Saturday, February 21, 2015

VERONICA FRANCO'S CONFESSION TO THE COURT from the film DANEROUS BEAUTY



Michael Asinow 1998 UCLA Law School   discusses the film which he says was "loosely based on the book by Margaret Rosenthal.

EXCERPT:

The film correctly reflects the difference in lifestyles between successful courtesans and wives of rich men. Wives were cloistered creatures without education or financial independence, their life devoted entirely to home and family. Courtesans, on the other hand, could mingle freely with the rich and famous, acquire education and wealth of their own, participate in literary, political and intellectual circles, and even publish their work.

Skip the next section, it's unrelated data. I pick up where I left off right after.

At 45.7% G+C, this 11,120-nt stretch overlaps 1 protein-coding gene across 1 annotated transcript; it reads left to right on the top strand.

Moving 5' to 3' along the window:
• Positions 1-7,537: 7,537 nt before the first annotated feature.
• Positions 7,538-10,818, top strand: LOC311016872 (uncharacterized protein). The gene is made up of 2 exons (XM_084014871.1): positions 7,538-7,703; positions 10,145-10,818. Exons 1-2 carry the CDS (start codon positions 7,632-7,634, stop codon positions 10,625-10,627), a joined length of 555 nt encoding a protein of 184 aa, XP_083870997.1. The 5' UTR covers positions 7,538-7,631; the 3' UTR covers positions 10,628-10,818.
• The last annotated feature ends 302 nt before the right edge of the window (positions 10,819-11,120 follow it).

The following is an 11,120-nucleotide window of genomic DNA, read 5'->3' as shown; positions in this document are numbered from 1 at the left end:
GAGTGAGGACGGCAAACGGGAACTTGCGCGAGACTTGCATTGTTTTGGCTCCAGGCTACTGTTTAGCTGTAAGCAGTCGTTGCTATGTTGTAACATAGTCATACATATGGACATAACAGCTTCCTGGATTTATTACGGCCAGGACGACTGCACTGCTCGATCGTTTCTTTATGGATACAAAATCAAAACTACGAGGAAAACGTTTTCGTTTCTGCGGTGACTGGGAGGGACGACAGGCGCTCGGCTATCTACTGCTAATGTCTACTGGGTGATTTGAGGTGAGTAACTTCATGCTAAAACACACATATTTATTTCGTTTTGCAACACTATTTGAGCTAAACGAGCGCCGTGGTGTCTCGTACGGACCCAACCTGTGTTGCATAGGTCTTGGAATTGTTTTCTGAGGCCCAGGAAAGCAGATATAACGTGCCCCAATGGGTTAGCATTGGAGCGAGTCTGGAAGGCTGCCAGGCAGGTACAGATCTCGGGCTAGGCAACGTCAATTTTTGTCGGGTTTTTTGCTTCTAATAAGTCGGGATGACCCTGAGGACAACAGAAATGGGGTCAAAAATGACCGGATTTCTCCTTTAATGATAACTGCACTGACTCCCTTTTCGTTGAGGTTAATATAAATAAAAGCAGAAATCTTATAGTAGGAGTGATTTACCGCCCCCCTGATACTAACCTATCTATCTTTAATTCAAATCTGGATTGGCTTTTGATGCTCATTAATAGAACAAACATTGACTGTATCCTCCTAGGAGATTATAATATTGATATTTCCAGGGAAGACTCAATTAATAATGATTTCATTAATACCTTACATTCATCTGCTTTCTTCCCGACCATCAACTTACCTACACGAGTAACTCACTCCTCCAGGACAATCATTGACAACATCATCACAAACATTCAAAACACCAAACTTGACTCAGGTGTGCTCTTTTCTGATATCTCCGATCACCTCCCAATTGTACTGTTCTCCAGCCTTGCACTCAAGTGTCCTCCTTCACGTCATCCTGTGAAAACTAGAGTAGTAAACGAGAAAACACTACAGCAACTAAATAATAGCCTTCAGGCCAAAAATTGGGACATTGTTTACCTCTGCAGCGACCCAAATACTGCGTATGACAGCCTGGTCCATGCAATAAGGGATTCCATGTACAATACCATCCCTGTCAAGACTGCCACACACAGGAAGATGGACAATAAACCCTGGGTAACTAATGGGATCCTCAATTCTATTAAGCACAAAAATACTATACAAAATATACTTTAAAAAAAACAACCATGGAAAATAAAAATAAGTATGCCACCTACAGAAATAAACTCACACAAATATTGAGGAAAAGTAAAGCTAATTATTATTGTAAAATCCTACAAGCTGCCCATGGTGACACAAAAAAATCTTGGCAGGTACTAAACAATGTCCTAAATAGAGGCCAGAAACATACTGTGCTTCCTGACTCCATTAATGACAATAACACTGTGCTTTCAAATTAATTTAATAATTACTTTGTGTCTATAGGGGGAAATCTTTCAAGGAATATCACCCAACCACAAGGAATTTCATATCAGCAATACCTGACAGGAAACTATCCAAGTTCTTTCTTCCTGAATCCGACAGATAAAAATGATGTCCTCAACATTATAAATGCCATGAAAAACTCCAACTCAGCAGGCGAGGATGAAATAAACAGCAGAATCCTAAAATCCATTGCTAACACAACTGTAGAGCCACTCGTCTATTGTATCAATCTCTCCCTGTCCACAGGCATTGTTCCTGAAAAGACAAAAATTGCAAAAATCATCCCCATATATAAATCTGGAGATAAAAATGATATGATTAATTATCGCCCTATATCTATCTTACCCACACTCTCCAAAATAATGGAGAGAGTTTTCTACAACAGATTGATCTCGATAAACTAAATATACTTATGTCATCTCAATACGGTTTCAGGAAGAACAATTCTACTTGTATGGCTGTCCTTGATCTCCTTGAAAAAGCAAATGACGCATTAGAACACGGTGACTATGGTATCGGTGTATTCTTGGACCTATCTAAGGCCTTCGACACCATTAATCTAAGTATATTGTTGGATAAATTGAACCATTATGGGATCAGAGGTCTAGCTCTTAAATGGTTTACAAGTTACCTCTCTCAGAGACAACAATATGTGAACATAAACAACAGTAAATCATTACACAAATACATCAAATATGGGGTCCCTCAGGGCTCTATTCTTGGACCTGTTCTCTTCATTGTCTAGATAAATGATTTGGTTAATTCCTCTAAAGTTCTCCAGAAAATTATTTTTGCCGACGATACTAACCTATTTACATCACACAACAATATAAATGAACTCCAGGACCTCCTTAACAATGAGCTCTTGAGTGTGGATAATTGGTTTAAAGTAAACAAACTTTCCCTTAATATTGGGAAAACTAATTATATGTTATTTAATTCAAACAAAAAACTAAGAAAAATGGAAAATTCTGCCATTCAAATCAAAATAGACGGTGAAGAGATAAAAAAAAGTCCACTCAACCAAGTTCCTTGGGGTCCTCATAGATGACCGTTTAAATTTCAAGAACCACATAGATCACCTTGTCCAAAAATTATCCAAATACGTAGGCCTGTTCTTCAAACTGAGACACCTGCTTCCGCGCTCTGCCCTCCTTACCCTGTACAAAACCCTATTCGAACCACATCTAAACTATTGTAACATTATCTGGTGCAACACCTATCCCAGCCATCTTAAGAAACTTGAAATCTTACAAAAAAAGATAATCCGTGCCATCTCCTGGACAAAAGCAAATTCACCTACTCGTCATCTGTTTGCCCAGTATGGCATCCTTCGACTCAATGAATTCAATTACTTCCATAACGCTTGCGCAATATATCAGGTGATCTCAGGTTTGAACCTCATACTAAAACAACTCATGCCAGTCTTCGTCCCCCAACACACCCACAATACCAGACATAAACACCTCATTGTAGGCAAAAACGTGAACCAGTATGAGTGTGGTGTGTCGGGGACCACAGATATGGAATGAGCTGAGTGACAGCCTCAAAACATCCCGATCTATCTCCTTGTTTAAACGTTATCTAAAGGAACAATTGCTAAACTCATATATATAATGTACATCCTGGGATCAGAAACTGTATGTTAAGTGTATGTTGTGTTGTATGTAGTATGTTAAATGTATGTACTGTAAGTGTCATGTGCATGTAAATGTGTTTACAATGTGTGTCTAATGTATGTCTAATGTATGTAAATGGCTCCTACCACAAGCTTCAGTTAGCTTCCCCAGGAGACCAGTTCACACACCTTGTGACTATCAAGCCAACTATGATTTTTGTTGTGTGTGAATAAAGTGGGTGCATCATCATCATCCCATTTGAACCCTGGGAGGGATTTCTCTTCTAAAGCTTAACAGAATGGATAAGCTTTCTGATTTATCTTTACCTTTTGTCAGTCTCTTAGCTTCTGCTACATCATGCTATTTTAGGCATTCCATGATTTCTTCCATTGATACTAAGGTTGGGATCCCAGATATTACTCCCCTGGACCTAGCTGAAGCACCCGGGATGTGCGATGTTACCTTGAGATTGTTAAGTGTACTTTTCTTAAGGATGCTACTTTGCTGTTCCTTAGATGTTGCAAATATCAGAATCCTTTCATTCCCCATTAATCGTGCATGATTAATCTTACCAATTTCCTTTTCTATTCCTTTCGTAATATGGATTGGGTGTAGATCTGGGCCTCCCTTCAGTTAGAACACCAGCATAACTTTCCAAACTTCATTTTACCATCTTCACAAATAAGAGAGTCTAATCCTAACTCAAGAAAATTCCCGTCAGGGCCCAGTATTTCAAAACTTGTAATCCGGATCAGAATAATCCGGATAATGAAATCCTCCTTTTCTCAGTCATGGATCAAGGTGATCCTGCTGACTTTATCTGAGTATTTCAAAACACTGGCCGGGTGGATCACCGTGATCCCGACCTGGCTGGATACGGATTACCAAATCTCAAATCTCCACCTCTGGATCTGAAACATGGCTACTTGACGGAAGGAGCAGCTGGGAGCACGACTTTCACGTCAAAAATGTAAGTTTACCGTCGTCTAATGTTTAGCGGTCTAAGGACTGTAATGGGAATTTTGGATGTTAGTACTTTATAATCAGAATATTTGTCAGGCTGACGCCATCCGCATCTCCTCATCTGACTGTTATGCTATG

Franco was incredibly successful in this milieu; between 1570 and 1580, she edited works of various authors and published books of her poetry as well as epistolary works. She was greatly concerned with the plight of younger women who lacked dowries; her published letters often refer to their plight and her wills left money to help poor women.

Franco’s success inspired extreme jealousy from male courtiers and poets whose position and patronage she greatly threatened. As in the film, a particularly venomous rival was Maffio Venier, a nephew of Franco’s patron Domenico Venier. Maffio repeatedly attacked Franco by name in satirical and often obscene verse. Franco’s poems and letters effectively strike back at Maffio and defend the role of courtesans in Venetian society...

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